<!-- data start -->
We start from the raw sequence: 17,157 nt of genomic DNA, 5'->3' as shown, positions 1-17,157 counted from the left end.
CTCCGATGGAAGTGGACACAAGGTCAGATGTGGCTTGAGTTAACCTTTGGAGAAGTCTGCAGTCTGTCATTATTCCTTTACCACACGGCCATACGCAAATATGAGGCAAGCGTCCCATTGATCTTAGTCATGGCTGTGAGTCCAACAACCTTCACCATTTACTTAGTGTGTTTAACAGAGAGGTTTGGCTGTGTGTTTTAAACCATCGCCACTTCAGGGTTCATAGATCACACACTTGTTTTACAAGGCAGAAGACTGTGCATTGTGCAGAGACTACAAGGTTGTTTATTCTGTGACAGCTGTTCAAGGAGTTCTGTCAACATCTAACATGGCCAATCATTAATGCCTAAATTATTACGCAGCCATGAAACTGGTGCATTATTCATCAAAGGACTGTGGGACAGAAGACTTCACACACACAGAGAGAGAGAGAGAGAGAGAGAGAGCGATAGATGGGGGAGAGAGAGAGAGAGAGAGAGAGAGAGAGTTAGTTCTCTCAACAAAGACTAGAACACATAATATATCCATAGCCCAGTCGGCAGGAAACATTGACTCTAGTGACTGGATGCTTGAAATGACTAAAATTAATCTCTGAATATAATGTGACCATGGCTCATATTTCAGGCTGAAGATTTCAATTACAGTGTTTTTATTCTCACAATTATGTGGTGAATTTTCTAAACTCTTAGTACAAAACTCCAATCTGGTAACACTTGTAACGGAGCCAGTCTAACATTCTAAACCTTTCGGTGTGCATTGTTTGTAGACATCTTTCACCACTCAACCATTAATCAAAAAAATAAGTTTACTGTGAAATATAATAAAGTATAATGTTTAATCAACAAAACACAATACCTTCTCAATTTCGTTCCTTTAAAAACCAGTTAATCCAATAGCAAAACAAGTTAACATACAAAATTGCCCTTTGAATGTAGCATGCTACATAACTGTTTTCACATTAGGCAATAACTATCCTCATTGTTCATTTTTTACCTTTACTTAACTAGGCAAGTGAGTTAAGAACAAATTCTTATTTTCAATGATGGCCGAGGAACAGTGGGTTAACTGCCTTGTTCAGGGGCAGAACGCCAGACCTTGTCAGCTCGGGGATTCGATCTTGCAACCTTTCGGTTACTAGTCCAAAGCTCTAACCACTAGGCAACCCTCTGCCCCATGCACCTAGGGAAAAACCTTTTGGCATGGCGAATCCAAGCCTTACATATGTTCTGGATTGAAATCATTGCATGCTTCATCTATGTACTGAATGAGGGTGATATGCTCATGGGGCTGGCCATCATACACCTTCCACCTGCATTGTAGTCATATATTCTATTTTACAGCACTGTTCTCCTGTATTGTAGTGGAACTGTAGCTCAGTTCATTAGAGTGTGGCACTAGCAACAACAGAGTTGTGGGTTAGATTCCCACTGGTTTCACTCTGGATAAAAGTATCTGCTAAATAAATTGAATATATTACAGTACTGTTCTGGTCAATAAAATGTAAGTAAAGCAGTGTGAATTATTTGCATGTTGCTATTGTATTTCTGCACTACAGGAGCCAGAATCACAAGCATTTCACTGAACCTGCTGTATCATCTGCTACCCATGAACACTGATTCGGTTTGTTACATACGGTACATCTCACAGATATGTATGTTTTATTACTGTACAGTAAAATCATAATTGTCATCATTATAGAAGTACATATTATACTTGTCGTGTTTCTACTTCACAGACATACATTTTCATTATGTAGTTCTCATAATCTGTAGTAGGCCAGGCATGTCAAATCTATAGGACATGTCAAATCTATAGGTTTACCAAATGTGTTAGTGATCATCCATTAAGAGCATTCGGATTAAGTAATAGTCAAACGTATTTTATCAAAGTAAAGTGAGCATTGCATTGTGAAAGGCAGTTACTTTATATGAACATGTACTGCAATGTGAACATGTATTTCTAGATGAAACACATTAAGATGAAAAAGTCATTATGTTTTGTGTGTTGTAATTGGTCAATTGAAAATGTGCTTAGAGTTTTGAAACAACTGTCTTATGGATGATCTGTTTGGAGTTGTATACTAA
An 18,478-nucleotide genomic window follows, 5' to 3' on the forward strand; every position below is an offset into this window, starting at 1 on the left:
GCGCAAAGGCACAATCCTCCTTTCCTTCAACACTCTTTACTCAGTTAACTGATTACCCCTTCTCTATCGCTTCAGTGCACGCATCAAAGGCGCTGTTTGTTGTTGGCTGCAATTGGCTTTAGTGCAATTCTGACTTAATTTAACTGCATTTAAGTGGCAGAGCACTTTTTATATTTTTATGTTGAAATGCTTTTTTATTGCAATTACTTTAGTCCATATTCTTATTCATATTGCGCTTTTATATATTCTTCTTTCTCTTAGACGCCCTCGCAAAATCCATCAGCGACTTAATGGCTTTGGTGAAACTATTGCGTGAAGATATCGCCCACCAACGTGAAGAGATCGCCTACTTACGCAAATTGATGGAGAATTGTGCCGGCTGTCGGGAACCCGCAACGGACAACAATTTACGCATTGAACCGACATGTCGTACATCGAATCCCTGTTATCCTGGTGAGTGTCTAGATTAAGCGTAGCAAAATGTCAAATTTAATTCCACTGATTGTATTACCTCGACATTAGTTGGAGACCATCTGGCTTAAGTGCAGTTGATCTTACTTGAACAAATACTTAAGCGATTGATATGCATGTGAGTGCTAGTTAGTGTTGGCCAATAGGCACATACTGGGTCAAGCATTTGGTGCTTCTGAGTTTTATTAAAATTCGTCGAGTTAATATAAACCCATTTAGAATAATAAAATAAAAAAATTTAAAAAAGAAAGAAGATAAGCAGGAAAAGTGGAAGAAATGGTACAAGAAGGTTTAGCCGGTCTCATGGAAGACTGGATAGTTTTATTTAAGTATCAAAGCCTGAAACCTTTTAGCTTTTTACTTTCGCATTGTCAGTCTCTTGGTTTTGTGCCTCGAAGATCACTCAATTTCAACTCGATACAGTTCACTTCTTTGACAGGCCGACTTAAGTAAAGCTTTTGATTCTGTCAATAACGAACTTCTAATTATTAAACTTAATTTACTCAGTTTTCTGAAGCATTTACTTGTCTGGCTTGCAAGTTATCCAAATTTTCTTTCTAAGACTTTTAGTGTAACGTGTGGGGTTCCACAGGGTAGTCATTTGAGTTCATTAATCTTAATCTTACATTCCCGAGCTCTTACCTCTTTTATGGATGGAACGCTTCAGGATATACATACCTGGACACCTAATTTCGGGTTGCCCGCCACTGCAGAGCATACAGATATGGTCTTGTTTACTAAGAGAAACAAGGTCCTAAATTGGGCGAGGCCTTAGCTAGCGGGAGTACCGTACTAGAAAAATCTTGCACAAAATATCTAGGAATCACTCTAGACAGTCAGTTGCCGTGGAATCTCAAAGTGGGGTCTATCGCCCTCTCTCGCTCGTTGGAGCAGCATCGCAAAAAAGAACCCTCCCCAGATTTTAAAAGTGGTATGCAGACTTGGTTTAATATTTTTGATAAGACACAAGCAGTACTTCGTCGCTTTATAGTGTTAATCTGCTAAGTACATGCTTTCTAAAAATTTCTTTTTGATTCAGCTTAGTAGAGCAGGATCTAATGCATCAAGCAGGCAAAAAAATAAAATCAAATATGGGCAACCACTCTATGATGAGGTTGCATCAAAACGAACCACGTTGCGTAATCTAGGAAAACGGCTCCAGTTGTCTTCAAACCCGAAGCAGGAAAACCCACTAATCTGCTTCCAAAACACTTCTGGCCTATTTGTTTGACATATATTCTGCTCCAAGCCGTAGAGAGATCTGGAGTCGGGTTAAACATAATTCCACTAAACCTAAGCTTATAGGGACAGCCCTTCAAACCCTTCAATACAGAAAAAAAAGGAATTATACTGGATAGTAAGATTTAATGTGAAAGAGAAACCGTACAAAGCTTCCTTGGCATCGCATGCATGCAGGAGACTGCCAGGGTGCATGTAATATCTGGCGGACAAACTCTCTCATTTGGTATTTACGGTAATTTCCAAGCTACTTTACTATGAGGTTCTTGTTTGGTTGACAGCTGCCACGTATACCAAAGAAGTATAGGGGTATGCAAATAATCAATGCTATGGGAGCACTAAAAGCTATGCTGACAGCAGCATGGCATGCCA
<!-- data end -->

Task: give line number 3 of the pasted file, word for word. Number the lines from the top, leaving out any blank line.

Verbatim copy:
An 18,478-nucleotide genomic window follows, 5' to 3' on the forward strand; every position below is an offset into this window, starting at 1 on the left: